As I took that corner, there was the homelessness that we all expect; disheveled and dirty men and women with all their worldly belongings in trash bags or shopping carts. That is the poverty that you and I tend to picture in our head when the words “homeless” or “poor” come to mind. In that moment, there was als poverty that was unexpected; Men and women in business attire, waiting in line for their beds too. And it wasn’t just this small corner of the city. There was no street, no park bench, and no section of DC that homelessness was not clearly and painfully evident.

Honestly, I was a little caught off guard by the degree of homelessness, and The crowd outside the John Hay Homeless Center was like an exclamation point to all I had seen in the city up to that point. Taking that corner, and seeing that crowd, I couldn’t help but linger.

I watched from a distance of a few yards, but I couldn’t help but feel a million miles away. This was a moment and an experience, that only due to the Grace of God and economics of my parents, I have never experienced. In that moment Poverty was real, it was ugly, and it was unexpected. As I walked away, I passed a young white man, probably no more than 18 years old. He stood near the end of the line.

He stood there holding the hands of what appeared to be his three siblings, all under the age of 10. Imagine that scene: a boy with an empty stare already at 18, clutching his young brother and sister, and he is silhouetted by the dome of the capital building; the center of one of the greatest concentrations of wealth and power in the world.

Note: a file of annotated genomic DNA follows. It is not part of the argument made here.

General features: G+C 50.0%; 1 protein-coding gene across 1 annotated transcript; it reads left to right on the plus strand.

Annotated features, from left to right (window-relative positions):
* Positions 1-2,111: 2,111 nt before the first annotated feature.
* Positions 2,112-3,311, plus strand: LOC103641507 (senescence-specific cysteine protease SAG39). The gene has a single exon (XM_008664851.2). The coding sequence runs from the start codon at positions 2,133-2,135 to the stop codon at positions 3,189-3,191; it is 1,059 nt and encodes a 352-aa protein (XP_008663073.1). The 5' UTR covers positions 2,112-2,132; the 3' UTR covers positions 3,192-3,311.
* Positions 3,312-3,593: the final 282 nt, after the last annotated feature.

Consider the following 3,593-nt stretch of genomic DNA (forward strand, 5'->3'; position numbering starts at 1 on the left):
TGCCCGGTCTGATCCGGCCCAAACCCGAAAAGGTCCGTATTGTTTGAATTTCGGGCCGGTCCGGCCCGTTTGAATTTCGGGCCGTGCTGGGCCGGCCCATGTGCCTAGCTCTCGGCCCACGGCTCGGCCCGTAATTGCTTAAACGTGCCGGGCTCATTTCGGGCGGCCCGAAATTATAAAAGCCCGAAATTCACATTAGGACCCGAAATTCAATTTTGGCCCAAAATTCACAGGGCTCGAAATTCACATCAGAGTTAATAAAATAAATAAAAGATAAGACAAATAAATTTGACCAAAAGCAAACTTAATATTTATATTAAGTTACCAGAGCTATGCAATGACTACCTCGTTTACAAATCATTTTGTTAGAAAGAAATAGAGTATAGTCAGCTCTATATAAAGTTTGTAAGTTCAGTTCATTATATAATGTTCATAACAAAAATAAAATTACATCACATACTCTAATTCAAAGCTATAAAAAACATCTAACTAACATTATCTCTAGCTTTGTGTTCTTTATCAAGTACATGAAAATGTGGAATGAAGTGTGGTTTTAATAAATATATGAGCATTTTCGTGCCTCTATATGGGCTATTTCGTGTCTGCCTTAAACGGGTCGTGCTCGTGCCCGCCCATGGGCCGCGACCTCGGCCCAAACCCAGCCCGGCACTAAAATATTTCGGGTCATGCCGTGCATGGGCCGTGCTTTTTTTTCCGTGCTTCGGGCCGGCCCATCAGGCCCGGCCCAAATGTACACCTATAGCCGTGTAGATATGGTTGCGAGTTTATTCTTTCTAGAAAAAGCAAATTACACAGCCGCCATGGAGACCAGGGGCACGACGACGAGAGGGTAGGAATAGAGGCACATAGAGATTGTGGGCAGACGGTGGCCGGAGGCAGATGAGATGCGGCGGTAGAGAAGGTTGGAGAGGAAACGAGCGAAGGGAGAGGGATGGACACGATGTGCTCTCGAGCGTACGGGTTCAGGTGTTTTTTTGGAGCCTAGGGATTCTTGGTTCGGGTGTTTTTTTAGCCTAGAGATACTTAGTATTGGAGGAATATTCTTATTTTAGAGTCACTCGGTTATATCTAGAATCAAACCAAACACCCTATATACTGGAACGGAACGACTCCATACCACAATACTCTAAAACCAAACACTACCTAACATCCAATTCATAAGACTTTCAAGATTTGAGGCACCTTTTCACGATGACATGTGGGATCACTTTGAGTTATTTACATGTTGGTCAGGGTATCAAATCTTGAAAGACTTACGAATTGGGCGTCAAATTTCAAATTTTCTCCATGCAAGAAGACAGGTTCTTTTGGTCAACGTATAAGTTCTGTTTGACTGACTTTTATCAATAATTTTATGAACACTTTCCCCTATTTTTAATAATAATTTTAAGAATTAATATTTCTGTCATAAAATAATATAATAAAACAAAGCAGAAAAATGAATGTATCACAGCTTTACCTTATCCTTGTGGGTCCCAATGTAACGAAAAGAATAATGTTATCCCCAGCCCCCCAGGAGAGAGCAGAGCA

Try to imagine, just for a moment. What that young man must have seen already. Can you imagine the pain, hopelessness, and fear that must take control of him every day, and probably approaches crippling levels at night. No one should have to go through that, let alone someone who is little more than a boy. The poverty that I saw there was unexpected, it was ugly, it was unsettling, and in that moment it also revealed something pure and beautiful; the love of a brother clearly visible in the darkest of situations possible.

As I process all I have seen, learned, and experience over those two weeks at Wesley, there was a common thread tying everything together; There is an poverty that permeates everything, and thrives all around us. Sometimes our neighborhoods hide it well,…and other times poverty bursts through the seams and cannot be ignored.

In DC when you talk poverty, the image of the John Hay Homeless Center is what comes to mind. When you think of Chesterfield, NH you think of some of the faces of those who visit our food pantry each week. These stereotypes come quickly and without much thought.

Yet, we should not kid ourselves. There is a poverty that exists all around us that is equally as ugly, but often passed by without notice. There is a poverty that is equally as destructive to families, churches, and our communities as the nameless number of people who sleep on park benches or in street alleys. Sadly, this form of poverty is at just as epidemic levels in the shadow of the White House, as it is in the shadow of Mount Monadnock. The poverty I refer to is a poverty of the heart.

I witnessed that poverty as I took the Amtrak Northeaster from Springfield, Mass to Washington DC. The trip was a solid 8 hours, station to station. About half way through the trip, I noticed a very frail elderly African American woman. I noticed her first, as she made her way from her seat to the food car. Her unsteadiness was made worse by the bumps and jolts of the train, and as she passed I was primed to catch her, when that inevitable fall came. Thankfully that fall never occurred.